The Eurex Exchange is the largest European futures and options market. It primarily deals in Europe-based derivatives. A wide range of trade on this exchange is carried out, from European stocks to debt instruments of Germany. Products are also traded over-the-counter and it facilitates settling of contracts along with facilitating trade.
Eurex Clearing, a central counterparty for multi-asset class clearing, enables the clearing of transactions of exchange-traded products. It is a fully electronic market and is considered one of the best and most innovative trading exchanges in the world. Headquartered in Germany, the exchange is run by Deutsche Börse AG and SWX Group.
History of the Eurex Exchange
The Eurex exchange arose as European trading witnessed a shift in power in the 1990s as the London Financial Futures Exchange or LIFFE started to gradually lose its dominance to the Frankfurt-based Deutsche Terminbörse (DTB) in the trading of German Government bonds futures. The DTB, one of the first electronic exchanges of the world, initiated merger proceedings with the SOFFEX (the Swiss Options and Financial Futures Exchange). Cooperation between DTB and SOFFEX, for close to a decade, paved the way for the creation of the Eurex in 1988. In January 2012, Deutsche Börse acquired shares in Eurex Zurich AG from SIX Group AG. The Eurex now operates nine representative offices worldwide: Chicago, London, Paris, Tokyo, Hong Kong, Singapore, Leipzig, Eschborn, Zurich, and Frankfurt (headquarters).
Until 1998, trading in the US and UK was carried out in the open outcry style. The Eurex Exchange was one of the first in the world to provide a fully electronic trading platform. Gradually, traditional open outcry trading methods became obsolete. Open outcry or pit trading lost its place to the fully electronic format brought in by the Eurex. Through this electronic mode, buyers and sellers from far and near and from remote areas were brought together and networked through an electronic trading platform. The T7 trading architecture that is used today by the Eurex was launched in 2013 and was originally developed by the Deutsche Group. More than 7,700 traders across as many as 35 countries trade more than seven million contracts every day on this robust and reliable trading network.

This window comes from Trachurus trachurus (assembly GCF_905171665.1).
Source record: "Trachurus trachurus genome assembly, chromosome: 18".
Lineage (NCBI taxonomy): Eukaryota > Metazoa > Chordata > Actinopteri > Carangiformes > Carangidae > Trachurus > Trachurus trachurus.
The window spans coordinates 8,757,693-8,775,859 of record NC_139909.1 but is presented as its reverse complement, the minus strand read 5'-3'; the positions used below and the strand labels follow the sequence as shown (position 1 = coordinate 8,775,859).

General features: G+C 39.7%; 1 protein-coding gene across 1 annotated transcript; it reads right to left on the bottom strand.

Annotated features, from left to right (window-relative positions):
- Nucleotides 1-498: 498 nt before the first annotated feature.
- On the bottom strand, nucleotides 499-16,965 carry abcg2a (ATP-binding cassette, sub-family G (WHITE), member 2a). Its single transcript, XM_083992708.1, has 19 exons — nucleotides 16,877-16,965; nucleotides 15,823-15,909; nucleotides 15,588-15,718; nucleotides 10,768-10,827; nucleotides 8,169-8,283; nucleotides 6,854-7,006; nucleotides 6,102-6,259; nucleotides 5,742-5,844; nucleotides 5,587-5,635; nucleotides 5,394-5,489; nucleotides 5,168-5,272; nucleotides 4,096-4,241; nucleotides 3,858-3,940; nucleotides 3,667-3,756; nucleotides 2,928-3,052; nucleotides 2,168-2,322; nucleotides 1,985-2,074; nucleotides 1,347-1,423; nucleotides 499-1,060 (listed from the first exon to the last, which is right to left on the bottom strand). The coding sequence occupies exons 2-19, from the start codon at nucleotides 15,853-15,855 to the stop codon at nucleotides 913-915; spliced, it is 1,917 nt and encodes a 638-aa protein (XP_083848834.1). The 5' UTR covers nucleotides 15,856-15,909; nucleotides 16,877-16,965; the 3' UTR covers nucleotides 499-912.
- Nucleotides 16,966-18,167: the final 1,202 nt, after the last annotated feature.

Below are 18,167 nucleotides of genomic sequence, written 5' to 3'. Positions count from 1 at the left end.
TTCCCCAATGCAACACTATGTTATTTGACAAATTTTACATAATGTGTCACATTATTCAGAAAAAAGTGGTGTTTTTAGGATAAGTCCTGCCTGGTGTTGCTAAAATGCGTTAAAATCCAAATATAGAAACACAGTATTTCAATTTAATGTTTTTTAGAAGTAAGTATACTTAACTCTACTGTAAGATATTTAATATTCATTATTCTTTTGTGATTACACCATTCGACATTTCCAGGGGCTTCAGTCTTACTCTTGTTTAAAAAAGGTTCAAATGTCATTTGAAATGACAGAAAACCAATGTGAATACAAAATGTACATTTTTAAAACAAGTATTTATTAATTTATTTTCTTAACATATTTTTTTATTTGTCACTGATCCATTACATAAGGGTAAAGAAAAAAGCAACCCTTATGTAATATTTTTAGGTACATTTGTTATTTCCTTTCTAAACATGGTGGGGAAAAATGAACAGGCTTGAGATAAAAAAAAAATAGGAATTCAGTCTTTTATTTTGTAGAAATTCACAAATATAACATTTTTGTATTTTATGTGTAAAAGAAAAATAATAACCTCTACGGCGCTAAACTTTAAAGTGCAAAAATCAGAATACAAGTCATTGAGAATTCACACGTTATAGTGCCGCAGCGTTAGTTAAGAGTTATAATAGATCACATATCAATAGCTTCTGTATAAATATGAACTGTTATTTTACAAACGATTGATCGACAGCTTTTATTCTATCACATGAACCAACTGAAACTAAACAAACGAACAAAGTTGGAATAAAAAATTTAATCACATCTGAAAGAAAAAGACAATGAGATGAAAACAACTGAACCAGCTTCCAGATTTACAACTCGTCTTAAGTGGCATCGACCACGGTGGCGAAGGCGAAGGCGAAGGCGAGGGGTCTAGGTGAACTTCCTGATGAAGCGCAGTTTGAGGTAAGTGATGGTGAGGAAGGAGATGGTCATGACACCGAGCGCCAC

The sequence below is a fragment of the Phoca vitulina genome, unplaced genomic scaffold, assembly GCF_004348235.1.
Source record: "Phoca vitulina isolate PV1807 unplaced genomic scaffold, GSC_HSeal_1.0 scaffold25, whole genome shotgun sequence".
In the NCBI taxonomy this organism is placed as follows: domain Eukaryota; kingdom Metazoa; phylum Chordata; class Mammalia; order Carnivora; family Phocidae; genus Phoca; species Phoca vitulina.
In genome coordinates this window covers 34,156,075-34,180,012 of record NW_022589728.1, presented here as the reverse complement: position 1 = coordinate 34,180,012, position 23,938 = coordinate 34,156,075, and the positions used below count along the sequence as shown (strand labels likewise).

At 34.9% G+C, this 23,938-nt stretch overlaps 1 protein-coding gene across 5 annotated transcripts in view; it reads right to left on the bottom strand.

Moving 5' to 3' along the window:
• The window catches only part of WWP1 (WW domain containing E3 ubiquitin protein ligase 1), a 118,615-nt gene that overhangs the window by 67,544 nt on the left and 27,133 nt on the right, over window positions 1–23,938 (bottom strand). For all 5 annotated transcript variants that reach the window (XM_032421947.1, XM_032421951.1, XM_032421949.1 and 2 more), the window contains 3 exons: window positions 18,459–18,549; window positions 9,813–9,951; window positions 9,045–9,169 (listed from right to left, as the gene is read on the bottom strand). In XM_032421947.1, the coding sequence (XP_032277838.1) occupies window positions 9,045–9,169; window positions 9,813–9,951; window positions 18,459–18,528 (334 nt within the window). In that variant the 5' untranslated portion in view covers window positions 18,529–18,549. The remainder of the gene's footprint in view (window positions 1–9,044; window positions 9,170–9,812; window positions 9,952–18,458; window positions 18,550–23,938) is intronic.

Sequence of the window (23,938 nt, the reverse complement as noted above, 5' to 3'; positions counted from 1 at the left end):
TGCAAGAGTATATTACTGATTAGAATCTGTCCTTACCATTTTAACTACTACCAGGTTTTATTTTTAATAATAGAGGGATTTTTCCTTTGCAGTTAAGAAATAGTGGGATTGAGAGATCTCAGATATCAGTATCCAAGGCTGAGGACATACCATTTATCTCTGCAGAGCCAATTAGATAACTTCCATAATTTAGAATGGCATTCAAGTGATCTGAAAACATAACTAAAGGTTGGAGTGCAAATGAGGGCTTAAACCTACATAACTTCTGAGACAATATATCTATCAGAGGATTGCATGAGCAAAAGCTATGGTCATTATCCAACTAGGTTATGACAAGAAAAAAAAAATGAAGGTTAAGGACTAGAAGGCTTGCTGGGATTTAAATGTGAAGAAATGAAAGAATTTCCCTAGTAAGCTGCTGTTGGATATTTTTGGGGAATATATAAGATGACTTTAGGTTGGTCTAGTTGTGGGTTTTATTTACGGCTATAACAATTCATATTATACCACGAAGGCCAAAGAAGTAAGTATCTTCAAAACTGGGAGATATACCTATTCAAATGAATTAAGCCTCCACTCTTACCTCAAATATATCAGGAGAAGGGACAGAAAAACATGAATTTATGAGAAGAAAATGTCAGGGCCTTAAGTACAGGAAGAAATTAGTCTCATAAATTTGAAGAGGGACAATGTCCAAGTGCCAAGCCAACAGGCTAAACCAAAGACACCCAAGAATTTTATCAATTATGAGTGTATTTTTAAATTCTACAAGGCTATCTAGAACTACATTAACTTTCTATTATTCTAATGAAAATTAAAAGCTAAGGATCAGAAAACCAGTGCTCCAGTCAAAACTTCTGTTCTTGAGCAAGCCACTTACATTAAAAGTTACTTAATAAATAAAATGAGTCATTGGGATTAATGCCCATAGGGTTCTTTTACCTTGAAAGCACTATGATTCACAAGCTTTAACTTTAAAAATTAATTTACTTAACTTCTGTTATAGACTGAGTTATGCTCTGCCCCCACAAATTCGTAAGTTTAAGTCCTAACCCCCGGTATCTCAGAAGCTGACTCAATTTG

Eurex Trading Products
The product range of Eurex comprises nine asset classes:
1. Interest-rate Derivatives
Interest Rate Swaps
2. Equity Index Derivatives
Derivatives of 12 Index families with benchmarks like EURO STOXX, DAX, MSCI, CSPI, etc.
3. Equity Derivatives
More than 1,000 futures and more than 700 options in 19 countries.
4. Volatility Derivatives
VSTOXX, Variance Futures
5. Dividend Derivatives
Single Stocks, Indexes
6. FX Derivatives
Rolling spot futures, classic FX futures, and options
The Eurex’s five subsidiary companies are the Eurex Exchange, EEX, Eurex Clearing, Eurex Bonds, and Eurex Repo.
Eurex Exchange: Deals in global derivatives exchange trading. It is the most liquid, euro-denominated equity index and fixed income derivatives exchange.
EEX: An energy exchange in Europe. It operates in spot and futures trading in natural gas, power, emission allowances, and coal.
Eurex Clearing: The exchange’s central counterparty for derivatives transactions executed on the Eurex platform, and for equities, bonds, and repo transactions executed on other platforms.
Eurex Bonds: The group’s electronic trading system for off-exchange, wholesale trading in Bubills or treasury discount papers and also in fixed income securities. Government bonds issued by national governments are the core products traded on this platform.
Eurex Repo: An electronic over-the-counter marketplace. It is based on an internet platform for international repurchase agreements.
Eurex screens are currently installed in 19 countries and among 389 participants and run on the T7 platform, which was launched in 2013. The exchange offers financial futures contracts based on interest rates, equity indexes, equities, and volatility. It is known for Euro-Bund futures, which was ranked the fifth-largest interest rate derivative contract in 2016. Its EURO STOXX 50 futures and options were the fourth- and seventh-largest equity index derivative contracts by volume, respectively.
In July 2014, the exchange started using the branded C7 clearing architecture, which supports both listed and over-the-counter derivatives. It complies with the new derivatives regulation under the European Market Infrastructure Regulation. Among the global derivatives exchanges, Eurex ranked fifth in 2016, according to volume.
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